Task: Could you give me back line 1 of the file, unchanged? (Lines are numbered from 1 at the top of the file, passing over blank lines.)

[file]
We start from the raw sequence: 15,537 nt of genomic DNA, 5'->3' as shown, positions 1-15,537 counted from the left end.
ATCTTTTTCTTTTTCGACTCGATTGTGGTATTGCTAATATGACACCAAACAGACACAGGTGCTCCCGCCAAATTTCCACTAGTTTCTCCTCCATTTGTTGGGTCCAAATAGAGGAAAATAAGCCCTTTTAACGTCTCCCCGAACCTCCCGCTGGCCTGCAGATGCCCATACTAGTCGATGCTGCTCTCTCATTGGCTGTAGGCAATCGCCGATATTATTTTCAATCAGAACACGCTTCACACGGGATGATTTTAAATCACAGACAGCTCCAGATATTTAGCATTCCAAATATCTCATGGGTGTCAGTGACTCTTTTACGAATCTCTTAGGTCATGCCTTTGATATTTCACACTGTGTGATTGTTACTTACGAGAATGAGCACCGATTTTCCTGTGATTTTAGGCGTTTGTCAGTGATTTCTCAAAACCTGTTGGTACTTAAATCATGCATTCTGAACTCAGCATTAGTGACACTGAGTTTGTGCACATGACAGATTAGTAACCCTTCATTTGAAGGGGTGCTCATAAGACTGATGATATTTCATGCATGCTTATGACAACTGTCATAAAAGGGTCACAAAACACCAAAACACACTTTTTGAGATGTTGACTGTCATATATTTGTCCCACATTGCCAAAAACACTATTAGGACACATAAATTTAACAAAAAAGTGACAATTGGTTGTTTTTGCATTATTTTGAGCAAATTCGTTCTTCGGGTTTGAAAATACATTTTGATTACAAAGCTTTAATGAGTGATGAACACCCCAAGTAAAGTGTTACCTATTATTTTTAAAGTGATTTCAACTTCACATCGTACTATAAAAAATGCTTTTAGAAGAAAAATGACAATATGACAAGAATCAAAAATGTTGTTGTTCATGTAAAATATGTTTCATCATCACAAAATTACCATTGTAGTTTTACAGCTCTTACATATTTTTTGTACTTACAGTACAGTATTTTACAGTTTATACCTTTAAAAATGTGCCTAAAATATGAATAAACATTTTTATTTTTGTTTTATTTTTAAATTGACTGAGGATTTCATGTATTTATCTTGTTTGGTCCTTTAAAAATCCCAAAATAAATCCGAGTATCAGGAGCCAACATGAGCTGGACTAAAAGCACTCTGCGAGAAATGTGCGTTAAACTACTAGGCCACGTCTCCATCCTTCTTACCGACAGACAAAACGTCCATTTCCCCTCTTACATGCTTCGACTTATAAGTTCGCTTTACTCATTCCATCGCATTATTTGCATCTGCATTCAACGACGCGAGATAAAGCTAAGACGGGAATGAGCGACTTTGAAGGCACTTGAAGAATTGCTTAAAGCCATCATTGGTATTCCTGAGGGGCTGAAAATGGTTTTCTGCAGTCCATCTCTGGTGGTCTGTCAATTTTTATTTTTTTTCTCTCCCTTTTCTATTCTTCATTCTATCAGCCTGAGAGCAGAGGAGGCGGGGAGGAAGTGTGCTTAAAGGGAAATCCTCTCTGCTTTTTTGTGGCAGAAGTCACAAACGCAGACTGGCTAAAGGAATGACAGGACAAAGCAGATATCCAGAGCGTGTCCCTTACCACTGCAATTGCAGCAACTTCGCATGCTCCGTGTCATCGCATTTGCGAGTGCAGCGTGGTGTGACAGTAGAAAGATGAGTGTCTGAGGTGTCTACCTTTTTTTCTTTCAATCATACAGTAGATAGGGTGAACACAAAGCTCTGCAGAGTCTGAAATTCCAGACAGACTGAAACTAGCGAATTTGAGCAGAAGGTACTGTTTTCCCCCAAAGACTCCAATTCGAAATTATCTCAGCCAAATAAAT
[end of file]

We start from the raw sequence: 15,537 nt of genomic DNA, 5'->3' as shown, positions 1-15,537 counted from the left end.